Epigenetic changes induced by in utero dietary challenge result in phenotypic variability in successive generations of mice.
Transmission of epigenetic information between generations occurs in nematodes, flies and plants, mediated by specialised small RNA pathways, modified histones and DNA methylation. Similar processes in mammals can also affect phenotype through intergenerational or trans-generational mechanisms. Here we generate a luciferase knock-in reporter mouse for the imprinted Dlk1 locus to visualise and track epigenetic fidelity across generations. Exposure to high-fat diet in pregnancy provokes sustained re-expression of the normally silent maternal Dlk1 in offspring (loss of imprinting) and increased DNA methylation at the somatic differentially methylated region (sDMR). In the next generation heterogeneous Dlk1 mis-expression is seen exclusively among animals born to F1-exposed females. Oocytes from these females show altered gene and microRNA expression without changes in DNA methylation, and correct imprinting is restored in subsequent generations. Our results illustrate how diet impacts the foetal epigenome, disturbing canonical and non-canonical imprinting mechanisms to modulate the properties of successive generations of offspring.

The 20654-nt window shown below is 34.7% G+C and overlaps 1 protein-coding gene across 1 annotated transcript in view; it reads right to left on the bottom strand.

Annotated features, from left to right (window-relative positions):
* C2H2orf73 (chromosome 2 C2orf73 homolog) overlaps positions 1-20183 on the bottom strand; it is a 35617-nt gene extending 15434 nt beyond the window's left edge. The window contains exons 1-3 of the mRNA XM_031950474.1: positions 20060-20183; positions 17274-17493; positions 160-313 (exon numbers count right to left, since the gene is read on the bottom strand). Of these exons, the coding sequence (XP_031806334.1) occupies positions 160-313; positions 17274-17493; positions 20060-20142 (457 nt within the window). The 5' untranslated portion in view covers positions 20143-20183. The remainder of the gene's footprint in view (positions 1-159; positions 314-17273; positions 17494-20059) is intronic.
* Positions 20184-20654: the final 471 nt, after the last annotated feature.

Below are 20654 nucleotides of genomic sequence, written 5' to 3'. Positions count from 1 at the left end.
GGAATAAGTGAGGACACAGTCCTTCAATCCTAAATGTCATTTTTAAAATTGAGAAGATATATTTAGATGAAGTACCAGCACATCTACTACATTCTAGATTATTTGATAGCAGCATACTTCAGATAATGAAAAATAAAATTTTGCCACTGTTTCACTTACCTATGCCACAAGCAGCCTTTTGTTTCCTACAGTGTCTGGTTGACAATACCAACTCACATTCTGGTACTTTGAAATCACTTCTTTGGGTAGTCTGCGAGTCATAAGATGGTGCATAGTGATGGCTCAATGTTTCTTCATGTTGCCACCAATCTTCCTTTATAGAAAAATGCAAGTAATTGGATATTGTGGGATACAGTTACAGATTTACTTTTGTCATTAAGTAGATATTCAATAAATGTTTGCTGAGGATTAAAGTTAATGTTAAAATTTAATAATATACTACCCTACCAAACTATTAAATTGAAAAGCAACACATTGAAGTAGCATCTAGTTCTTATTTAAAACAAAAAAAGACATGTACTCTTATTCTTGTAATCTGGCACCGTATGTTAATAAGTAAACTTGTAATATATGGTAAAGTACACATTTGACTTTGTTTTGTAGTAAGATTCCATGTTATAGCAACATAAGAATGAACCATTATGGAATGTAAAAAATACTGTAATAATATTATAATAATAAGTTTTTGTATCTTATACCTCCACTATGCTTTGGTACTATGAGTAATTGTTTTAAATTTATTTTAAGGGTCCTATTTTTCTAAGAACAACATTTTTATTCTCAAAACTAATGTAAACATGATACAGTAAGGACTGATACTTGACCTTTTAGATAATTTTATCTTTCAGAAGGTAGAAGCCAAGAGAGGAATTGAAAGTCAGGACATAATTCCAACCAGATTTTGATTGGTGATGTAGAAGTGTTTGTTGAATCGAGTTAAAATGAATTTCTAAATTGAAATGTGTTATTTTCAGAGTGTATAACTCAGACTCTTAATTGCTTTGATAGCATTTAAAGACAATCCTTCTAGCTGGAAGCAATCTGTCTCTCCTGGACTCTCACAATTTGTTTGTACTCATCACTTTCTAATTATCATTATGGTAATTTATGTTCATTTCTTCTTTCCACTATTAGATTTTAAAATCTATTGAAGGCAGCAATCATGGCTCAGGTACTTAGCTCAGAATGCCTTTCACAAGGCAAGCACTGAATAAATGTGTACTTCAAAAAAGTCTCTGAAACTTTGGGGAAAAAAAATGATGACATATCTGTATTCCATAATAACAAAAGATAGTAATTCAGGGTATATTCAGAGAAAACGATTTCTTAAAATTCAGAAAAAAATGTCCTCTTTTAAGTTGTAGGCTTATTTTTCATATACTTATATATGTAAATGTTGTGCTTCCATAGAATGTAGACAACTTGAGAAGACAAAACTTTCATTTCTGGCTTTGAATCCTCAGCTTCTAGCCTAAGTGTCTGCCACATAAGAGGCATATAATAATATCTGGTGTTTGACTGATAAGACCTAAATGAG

RCUK | Medical Research Council (MRC) (MC_U120027516, MC_UP_1605/11, MR/S000437/1, MC_U120027516, MC_UP_1605/12)
RCUK | Biotechnology and Biological Sciences Research Council (BBSRC) (BB/P002307/1, BB/P008623/1, BBS/E/B/000C0423)